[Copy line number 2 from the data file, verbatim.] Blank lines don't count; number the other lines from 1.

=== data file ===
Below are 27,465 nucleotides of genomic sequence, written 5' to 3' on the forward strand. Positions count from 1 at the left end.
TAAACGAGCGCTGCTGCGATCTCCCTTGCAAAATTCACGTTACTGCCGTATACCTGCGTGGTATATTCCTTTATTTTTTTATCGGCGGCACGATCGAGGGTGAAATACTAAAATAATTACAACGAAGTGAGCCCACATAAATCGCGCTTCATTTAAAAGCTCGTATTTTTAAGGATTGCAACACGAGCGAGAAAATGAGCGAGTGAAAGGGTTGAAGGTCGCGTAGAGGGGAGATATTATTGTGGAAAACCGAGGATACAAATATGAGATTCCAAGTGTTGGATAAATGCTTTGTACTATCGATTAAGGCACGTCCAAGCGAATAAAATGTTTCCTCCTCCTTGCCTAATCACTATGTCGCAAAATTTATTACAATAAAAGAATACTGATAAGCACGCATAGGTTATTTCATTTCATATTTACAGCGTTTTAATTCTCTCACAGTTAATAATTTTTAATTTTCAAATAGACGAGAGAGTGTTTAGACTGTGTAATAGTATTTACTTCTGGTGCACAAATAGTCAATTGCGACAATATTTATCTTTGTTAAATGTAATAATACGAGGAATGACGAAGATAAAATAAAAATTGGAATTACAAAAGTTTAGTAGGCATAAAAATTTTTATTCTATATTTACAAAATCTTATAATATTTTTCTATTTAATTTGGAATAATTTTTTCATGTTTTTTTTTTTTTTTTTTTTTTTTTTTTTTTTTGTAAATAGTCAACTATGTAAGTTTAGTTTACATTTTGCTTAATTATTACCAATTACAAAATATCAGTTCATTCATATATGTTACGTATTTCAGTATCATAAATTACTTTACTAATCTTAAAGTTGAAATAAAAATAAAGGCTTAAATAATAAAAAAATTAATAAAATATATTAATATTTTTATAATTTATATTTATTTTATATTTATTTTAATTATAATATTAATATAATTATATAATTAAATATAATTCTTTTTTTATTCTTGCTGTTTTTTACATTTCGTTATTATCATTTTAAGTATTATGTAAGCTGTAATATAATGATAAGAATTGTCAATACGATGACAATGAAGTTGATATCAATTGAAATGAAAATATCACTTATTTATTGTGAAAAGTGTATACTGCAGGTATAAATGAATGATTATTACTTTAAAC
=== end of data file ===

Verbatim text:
TAAACGAGCGCTGCTGCGATCTCCCTTGCAAAATTCACGTTACTGCCGTATACCTGCGTGGTATATTCCTTTATTTTTTTATCGGCGGCACGATCGAGGGTGAAATACTAAAATAATTACAACGAAGTGAGCCCACATAAATCGCGCTTCATTTAAAAGCTCGTATTTTTAAGGATTGCAACACGAGCGAGAAAATGAGCGAGTGAAAGGGTTGAAGGTCGCGTAGAGGGGAGATATTATTGTGGAAAACCGAGGATACAAATATGAGATTCCAAGTGTTGGATAAATGCTTTGTACTATCGATTAAGGCACGTCCAAGCGAATAAAATGTTTCCTCCTCCTTGCCTAATCACTATGTCGCAAAATTTATTACAATAAAAGAATACTGATAAGCACGCATAGGTTATTTCATTTCATATTTACAGCGTTTTAATTCTCTCACAGTTAATAATTTTTAATTTTCAAATAGACGAGAGAGTGTTTAGACTGTGTAATAGTATTTACTTCTGGTGCACAAATAGTCAATTGCGACAATATTTATCTTTGTTAAATGTAATAATACGAGGAATGACGAAGATAAAATAAAAATTGGAATTACAAAAGTTTAGTAGGCATAAAAATTTTTATTCTATATTTACAAAATCTTATAATATTTTTCTATTTAATTTGGAATAATTTTTTCATGTTTTTTTTTTTTTTTTTTTTTTTTTTTTTTTTTGTAAATAGTCAACTATGTAAGTTTAGTTTACATTTTGCTTAATTATTACCAATTACAAAATATCAGTTCATTCATATATGTTACGTATTTCAGTATCATAAATTACTTTACTAATCTTAAAGTTGAAATAAAAATAAAGGCTTAAATAATAAAAAAATTAATAAAATATATTAATATTTTTATAATTTATATTTATTTTATATTTATTTTAATTATAATATTAATATAATTATATAATTAAATATAATTCTTTTTTTATTCTTGCTGTTTTTTACATTTCGTTATTATCATTTTAAGTATTATGTAAGCTGTAATATAATGATAAGAATTGTCAATACGATGACAATGAAGTTGATATCAATTGAAATGAAAATATCACTTATTTATTGTGAAAAGTGTATACTGCAGGTATAAATGAATGATTATTACTTTAAAC